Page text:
“Today, we are really, really good. Were we always good? No, nobody was good 50 years ago, 40 years ago, 30 years ago,” Perry said. Amid the crush of lawsuits, the Scouts recently mortgaged some of their major properties, including their national headquarters in Irving, Texas, and the 140,000-acre Philmont Ranch in New Mexico.
One unanswered question is whether the Boy Scouts' 261 local councils — and their campgrounds and other assets — will be dragged into the case, even though the Boy Scouts said the councils are legally separate entities and they were not part of the bankruptcy filing.
Mike Pfau, a Seattle-based attorney whose firm is representing scores of men nationwide, said the plaintiffs may go after the local councils' property holdings, too. “We believe the real property held by the local councils may be worth significantly more than the Boy Scouts’ assets,” he said. He said one question will be whether the Boy Scouts transferred property to their local councils to try to put it out of the reach of those suing.
Perry said he hopes the court remembers that the Boy Scouts are teaching leadership and life skills to children. “You have to take into account the balancing of the victims, but (also) the fact that the kids today who are joining Scouting had nothing to with those bad behaviors of criminal acts of perpetrators who are long gone,” he said.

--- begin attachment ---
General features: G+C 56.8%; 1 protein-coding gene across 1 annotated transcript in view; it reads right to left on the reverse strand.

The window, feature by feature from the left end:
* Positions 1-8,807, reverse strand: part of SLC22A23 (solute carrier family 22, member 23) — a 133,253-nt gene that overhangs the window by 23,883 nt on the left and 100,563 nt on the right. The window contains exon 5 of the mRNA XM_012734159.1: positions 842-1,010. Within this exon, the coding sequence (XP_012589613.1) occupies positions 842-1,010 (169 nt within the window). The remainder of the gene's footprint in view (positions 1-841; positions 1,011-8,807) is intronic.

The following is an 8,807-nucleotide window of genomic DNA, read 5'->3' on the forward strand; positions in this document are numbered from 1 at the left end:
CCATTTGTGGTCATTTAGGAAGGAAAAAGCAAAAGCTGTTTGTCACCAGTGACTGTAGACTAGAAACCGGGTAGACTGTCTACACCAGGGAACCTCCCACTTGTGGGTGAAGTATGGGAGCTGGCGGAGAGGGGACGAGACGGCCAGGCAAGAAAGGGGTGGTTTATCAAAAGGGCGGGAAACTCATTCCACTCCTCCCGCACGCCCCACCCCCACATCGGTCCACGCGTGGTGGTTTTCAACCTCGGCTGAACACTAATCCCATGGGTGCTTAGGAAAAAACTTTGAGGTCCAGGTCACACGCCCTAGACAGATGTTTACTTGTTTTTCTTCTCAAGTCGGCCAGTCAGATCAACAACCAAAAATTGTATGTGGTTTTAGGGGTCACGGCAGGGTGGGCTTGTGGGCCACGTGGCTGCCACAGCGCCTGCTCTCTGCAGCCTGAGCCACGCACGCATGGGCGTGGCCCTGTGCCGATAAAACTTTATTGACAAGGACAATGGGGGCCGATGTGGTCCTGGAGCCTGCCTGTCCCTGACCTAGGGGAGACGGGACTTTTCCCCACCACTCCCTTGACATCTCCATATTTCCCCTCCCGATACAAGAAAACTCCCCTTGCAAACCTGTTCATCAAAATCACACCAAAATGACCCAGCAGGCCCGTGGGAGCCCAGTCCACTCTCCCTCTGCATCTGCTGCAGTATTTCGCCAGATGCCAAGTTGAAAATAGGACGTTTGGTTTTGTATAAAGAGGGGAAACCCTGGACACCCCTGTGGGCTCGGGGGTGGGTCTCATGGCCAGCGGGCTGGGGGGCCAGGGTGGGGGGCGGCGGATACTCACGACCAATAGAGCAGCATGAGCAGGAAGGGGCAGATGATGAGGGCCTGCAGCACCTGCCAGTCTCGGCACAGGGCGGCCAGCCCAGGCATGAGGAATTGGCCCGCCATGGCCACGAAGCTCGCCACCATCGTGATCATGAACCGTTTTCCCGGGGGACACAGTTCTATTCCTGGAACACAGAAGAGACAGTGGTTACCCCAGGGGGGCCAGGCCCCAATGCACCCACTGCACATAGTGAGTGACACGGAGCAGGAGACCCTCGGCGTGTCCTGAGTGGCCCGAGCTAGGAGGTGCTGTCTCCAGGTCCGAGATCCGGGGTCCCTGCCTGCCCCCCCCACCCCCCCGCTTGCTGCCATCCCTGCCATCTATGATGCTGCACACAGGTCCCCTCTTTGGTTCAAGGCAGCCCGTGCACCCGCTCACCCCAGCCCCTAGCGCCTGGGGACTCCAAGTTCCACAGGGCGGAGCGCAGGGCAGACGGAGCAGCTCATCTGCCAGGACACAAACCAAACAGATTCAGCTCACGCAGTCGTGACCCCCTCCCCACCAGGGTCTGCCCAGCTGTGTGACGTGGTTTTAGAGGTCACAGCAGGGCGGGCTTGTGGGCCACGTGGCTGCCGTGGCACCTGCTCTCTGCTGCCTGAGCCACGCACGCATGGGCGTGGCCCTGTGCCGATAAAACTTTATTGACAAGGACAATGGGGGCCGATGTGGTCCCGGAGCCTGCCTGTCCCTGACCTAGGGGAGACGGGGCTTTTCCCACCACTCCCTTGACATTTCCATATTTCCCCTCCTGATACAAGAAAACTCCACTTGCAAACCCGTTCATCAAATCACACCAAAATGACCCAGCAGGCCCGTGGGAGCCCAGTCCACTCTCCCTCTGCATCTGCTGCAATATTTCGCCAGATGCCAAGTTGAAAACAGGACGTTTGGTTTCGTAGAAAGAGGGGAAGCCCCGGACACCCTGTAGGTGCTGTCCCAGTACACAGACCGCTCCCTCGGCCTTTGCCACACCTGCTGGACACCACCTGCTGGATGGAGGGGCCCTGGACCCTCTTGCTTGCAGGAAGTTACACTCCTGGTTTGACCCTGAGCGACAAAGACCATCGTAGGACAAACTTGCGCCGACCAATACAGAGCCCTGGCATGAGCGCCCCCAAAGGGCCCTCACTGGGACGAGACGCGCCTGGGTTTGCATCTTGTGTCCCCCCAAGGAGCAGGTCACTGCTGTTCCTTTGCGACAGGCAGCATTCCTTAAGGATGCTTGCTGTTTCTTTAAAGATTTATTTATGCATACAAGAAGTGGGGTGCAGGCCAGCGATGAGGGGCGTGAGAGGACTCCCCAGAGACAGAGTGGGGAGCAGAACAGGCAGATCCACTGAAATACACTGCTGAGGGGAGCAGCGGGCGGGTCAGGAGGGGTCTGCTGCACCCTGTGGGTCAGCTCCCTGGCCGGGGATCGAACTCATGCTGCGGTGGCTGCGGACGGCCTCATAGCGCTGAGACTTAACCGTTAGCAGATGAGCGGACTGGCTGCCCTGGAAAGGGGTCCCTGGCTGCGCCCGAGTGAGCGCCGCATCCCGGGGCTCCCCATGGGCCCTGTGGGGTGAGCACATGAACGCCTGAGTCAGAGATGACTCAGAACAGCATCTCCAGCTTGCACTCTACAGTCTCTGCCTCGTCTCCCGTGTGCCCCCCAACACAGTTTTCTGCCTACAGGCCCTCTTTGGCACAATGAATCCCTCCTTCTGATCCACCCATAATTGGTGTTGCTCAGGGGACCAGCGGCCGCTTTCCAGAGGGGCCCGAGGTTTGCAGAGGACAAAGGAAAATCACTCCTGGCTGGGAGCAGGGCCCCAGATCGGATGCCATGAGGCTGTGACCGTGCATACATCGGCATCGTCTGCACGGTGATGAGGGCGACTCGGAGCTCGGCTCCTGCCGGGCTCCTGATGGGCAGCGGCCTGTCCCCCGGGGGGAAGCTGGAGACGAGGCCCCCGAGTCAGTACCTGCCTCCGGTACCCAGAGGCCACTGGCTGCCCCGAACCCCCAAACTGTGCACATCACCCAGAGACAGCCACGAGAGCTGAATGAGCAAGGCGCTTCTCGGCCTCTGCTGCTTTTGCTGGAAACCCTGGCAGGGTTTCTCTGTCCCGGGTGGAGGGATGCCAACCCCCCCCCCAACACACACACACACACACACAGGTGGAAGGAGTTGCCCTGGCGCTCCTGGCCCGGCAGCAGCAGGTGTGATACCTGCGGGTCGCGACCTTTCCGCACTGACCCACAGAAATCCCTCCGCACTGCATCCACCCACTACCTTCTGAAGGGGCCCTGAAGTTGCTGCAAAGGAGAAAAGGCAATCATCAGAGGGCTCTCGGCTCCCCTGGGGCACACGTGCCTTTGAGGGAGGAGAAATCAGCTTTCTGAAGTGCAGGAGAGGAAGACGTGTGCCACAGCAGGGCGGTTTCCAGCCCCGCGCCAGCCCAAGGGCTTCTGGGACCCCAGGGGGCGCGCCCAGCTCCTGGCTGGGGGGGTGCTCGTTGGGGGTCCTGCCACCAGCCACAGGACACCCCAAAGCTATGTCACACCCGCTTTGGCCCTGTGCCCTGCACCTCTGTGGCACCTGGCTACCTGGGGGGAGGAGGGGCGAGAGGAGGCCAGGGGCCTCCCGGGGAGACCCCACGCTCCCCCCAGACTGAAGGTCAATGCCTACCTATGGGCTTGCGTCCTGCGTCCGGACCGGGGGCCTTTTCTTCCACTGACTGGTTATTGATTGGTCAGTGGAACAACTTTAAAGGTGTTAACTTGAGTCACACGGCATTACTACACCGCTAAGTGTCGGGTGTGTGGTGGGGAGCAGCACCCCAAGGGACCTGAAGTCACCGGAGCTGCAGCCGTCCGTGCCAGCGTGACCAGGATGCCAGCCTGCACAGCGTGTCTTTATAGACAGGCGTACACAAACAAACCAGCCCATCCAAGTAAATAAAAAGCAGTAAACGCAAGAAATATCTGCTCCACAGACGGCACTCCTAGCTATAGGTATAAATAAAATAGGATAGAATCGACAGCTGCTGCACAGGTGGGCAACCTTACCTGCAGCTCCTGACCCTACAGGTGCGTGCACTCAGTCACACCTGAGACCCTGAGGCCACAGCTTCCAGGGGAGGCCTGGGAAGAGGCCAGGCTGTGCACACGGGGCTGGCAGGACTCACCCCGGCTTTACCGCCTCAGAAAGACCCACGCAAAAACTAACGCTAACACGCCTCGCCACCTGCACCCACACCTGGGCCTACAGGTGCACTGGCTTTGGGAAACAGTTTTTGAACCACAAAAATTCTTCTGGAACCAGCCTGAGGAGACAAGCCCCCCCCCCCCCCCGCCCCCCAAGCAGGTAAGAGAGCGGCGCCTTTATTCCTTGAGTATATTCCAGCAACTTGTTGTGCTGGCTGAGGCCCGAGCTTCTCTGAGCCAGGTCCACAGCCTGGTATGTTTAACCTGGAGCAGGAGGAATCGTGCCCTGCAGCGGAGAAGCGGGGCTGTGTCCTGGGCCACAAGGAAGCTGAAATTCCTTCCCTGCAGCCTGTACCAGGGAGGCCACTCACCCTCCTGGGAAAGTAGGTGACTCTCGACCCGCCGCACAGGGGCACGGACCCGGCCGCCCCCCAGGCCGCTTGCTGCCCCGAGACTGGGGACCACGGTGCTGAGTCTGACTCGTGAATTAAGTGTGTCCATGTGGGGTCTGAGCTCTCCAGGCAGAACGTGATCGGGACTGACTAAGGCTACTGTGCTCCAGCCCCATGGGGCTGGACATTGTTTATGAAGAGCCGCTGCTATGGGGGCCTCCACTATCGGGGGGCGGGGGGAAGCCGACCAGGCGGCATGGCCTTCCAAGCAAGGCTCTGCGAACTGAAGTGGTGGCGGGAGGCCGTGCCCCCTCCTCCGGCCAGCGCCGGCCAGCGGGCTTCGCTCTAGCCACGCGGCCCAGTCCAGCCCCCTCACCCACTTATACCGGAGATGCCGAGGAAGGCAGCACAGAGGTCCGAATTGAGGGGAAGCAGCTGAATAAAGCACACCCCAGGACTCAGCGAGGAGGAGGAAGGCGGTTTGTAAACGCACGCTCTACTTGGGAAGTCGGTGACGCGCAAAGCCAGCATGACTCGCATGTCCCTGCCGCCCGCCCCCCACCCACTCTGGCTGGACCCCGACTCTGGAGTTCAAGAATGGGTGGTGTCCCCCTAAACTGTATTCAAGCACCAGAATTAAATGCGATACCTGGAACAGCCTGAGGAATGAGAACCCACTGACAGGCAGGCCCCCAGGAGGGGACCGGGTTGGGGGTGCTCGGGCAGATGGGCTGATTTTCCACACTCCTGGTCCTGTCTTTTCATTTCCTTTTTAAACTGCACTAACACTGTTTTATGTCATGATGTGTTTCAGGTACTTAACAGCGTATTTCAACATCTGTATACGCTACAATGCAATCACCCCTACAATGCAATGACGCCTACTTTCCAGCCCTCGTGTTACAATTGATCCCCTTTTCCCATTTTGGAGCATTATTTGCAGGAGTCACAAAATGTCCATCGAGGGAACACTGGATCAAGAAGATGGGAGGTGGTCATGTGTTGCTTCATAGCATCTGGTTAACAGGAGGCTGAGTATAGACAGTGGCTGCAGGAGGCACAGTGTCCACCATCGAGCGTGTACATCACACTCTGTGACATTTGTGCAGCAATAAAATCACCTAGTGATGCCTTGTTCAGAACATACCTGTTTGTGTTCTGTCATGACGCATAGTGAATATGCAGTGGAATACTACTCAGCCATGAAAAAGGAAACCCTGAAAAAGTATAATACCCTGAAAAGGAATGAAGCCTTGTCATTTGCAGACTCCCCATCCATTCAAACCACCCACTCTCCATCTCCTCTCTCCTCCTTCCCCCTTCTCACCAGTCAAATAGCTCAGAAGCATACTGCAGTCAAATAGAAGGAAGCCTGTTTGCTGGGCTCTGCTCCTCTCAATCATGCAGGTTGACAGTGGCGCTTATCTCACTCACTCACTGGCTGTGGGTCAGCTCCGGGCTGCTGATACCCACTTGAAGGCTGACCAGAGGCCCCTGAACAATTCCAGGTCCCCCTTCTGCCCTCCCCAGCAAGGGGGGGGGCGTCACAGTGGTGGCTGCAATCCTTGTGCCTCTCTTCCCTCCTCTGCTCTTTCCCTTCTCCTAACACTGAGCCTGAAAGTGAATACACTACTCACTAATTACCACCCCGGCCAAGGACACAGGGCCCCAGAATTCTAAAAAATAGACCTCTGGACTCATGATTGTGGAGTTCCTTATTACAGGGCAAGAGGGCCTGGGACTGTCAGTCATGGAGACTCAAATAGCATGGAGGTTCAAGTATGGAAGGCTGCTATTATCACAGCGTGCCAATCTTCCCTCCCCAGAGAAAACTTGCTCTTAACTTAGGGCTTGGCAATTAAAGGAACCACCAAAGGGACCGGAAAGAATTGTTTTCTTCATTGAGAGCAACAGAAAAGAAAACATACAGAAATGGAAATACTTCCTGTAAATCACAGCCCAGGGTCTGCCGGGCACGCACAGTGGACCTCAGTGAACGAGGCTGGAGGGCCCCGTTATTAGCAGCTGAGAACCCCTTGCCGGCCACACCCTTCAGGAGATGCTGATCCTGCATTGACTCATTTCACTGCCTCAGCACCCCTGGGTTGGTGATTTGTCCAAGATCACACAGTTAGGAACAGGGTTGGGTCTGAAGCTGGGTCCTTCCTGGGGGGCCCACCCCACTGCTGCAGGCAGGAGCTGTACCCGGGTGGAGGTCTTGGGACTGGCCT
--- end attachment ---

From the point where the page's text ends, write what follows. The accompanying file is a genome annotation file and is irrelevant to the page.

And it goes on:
Plaintiffs' attorneys trace the Boy Scouts’ fall to 2010, when a jury awarded a former Scout nearly $20 million in a lawsuit in Portland, Oregon. The trial led the Oregon Supreme Court to release 20,000 pages of confidential Boy Scout files on 1,200 people after The Associated Press and other news organizations fought for their disclosure.
Until last spring, the organization had insisted it never knowingly allowed a predator to work with youths. But in May, the AP reported that attorneys for abuse victims had identified multiple cases in which known predators were allowed to return to leadership posts. The next day, the Boy Scouts acknowledged the truth.
McCombs reported from Salt Lake City. Associated Press video journalist John Mone also contributed to this story.